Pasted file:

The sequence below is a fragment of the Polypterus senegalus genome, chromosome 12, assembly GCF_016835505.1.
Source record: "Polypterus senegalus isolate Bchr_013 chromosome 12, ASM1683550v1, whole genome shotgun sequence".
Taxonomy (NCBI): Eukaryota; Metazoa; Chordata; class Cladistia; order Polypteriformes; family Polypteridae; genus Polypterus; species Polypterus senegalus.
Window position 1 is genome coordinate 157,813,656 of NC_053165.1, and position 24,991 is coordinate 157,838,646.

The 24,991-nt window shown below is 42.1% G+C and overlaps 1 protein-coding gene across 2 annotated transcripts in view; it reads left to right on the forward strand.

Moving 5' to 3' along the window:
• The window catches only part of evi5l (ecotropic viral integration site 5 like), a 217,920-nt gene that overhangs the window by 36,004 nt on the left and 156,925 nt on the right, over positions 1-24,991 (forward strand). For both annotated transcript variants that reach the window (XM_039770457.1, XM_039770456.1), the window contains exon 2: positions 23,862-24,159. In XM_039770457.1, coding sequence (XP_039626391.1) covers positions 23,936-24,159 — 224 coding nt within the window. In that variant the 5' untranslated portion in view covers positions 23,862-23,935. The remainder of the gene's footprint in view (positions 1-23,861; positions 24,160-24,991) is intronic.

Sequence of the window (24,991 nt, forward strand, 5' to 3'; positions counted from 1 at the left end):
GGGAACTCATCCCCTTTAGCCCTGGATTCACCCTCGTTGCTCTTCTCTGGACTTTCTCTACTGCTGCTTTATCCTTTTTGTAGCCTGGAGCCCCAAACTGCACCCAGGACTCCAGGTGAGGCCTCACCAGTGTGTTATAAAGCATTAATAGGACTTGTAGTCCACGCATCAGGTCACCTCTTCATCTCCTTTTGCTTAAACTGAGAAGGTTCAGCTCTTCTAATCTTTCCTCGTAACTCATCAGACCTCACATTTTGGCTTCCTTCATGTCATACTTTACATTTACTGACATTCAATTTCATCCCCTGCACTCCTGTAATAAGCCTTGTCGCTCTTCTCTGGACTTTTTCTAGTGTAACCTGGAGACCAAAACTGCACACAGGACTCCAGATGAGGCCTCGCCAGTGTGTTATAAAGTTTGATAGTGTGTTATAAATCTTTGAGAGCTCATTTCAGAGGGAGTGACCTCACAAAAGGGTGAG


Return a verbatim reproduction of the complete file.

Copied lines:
The sequence below is a fragment of the Polypterus senegalus genome, chromosome 12, assembly GCF_016835505.1.
Source record: "Polypterus senegalus isolate Bchr_013 chromosome 12, ASM1683550v1, whole genome shotgun sequence".
Taxonomy (NCBI): Eukaryota; Metazoa; Chordata; class Cladistia; order Polypteriformes; family Polypteridae; genus Polypterus; species Polypterus senegalus.
Window position 1 is genome coordinate 157,813,656 of NC_053165.1, and position 24,991 is coordinate 157,838,646.

The 24,991-nt window shown below is 42.1% G+C and overlaps 1 protein-coding gene across 2 annotated transcripts in view; it reads left to right on the forward strand.

Moving 5' to 3' along the window:
• The window catches only part of evi5l (ecotropic viral integration site 5 like), a 217,920-nt gene that overhangs the window by 36,004 nt on the left and 156,925 nt on the right, over positions 1-24,991 (forward strand). For both annotated transcript variants that reach the window (XM_039770457.1, XM_039770456.1), the window contains exon 2: positions 23,862-24,159. In XM_039770457.1, coding sequence (XP_039626391.1) covers positions 23,936-24,159 — 224 coding nt within the window. In that variant the 5' untranslated portion in view covers positions 23,862-23,935. The remainder of the gene's footprint in view (positions 1-23,861; positions 24,160-24,991) is intronic.

Sequence of the window (24,991 nt, forward strand, 5' to 3'; positions counted from 1 at the left end):
GGGAACTCATCCCCTTTAGCCCTGGATTCACCCTCGTTGCTCTTCTCTGGACTTTCTCTACTGCTGCTTTATCCTTTTTGTAGCCTGGAGCCCCAAACTGCACCCAGGACTCCAGGTGAGGCCTCACCAGTGTGTTATAAAGCATTAATAGGACTTGTAGTCCACGCATCAGGTCACCTCTTCATCTCCTTTTGCTTAAACTGAGAAGGTTCAGCTCTTCTAATCTTTCCTCGTAACTCATCAGACCTCACATTTTGGCTTCCTTCATGTCATACTTTACATTTACTGACATTCAATTTCATCCCCTGCACTCCTGTAATAAGCCTTGTCGCTCTTCTCTGGACTTTTTCTAGTGTAACCTGGAGACCAAAACTGCACACAGGACTCCAGATGAGGCCTCGCCAGTGTGTTATAAAGTTTGATAGTGTGTTATAAATCTTTGAGAGCTCATTTCAGAGGGAGTGACCTCACAAAAGGGTGAG